Two international guest speakers (The Hon Nick Sherry, Australian former Minister for Superannuation) and David Harris (Managing Director TOR Financial Consultant)) spoke to a small audience of 25 persons, at the Retirement Policy and Research Centre of the University of Auckland Forum: Retirement Policy in an Age of Uncertainty. Supporting cameos from Susan St John, Michael Little wood, and Claire Dale, added to the substance of the event.
The guest speakers deserved an audience of at least 150 plus, both providing quality presentations, each meeting the threshold of expectation when listening to international speakers.
What does it take to get NZ commentators, key politicians, policy staff from the various MMP parties’ research units to such presentations, the comparative analysis and information provided adds depth to any ones knowledge. I did not sight anyone from the Commission for Financial Literacy, David Seymour, and Fran O’Sullivan etc. Has the Maori Party ever attended similar forums?
Nick covered the Australian Superannuation system, historically and current development, emphasizing Australia is more similar to the United Kingdom model, while New Zealand has developed its own models. Soft and hard compulsion approaches were discussed and the role of the private sector in Australian was highlighted. His experience with reforms and reviews of the Greece situation was intriguing. He emphasized from his perspective he had personally reached the point that more reform is inevitable, and costs are likely to increase well above economic growth. In summary a gloomy future predicted.
David addressed local thinking, with global pension reform findings and lessons for New Zealand. He has an intimate knowledge of the United Kingdom, Danish systems, and Irish reforms. He emphasized New Zealand’s current New Zealand Superannuation and Kiwi Saver models were satisfactory for the current generational profile, fit for current purposes, but less certainty re needs of future generations. Longevity risks, Housing, growth in long term care costs were to the fore, and the need for annuity products to emerge. His Danish Dashboard information screenshot was very interesting. David is an international guru on pension policy particularly with the comparative analysis, a dimension so often missing from the New Zealand scene.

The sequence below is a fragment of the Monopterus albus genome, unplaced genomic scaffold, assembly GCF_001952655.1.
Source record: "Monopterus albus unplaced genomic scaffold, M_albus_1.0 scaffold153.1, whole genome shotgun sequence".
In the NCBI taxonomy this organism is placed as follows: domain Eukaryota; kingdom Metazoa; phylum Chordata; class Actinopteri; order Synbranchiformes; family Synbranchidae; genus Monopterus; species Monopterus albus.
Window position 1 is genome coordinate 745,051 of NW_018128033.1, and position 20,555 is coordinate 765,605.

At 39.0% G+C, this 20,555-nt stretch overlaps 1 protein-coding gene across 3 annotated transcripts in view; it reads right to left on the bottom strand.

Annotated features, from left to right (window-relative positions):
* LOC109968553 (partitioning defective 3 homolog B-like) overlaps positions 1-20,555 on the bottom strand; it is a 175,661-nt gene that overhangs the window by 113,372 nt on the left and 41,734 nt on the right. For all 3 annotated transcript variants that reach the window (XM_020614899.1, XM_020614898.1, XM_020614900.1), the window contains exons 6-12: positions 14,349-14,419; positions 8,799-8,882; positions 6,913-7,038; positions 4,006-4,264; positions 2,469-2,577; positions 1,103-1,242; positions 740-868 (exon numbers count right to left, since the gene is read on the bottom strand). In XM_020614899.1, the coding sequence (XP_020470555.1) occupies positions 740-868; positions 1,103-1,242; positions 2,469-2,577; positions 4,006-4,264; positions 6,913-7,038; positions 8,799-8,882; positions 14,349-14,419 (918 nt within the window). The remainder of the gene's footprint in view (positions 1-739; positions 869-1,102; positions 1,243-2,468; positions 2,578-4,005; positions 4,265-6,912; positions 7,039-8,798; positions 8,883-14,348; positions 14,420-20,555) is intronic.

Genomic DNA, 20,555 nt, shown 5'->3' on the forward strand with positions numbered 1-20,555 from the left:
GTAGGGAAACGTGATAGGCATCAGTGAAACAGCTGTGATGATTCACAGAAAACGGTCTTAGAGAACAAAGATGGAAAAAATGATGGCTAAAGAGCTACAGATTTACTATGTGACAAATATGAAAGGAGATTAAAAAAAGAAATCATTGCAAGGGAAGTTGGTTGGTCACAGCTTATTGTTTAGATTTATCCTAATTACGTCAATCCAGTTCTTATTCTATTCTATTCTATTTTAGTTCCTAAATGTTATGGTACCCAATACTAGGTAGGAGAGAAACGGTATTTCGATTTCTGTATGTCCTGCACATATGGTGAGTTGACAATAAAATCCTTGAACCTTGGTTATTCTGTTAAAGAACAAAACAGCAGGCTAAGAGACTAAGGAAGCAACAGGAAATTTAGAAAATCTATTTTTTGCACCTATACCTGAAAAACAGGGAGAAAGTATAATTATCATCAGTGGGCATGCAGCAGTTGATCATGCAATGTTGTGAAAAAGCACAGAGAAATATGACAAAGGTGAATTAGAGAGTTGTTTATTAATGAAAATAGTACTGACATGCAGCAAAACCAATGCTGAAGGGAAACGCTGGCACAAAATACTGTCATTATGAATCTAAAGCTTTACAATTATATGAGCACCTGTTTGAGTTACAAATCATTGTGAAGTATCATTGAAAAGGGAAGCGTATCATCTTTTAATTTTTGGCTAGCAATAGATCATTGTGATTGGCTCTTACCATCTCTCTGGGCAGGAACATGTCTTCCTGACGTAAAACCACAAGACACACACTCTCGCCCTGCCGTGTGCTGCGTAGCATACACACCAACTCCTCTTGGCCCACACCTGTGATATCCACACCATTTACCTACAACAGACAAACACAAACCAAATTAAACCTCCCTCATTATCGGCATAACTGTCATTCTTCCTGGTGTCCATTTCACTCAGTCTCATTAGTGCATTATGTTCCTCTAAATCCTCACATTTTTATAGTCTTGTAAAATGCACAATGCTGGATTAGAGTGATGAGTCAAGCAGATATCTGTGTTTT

Both speakers said New Zealand compared to most was in a relatively strong position on retirement income costs and sound operational systems in place, and that’s a good place to begin reviews and adopt best practice options for the future. Both speakers would be useful resource for advising Government thinking, let’s hope the Labour and National parties do engage with such people!
A common theme from all the speakers was NZ appears to be sleep walking on the issue, but with no accord among political parties, and often superficial comment from individual commentators, a high risk of unsound policy decisions sometime in the future, was likely.
What’s required to address the issues?
Putting in place a Task Force or Commission on retirement income issues e.g. A Tax System for New Zealand’s Future: Report of the Victoria University of Wellington. Tax Working Group. January 2010, or for those with memory over time the 1967 Commission on Tax known as the Ross report, would assist. The Commission for Financial Literacy should be commissioning on a regular basis, research on key issues, and bi-annually hosting a symposium or National Conference on retirement income topics. New Zealand business should be considering its role on the various issues , perhaps funding a number of PHD candidates, and New Zealand’s academic institutions should be resourcing scholarship and providing a focus on retirement income policy and issues. The University of Auckland is to be applauded for actually having a Retirement Policy and Research Centre, now is the time to enhance the unit and enhance its fine record.
Posted by Alec Waugh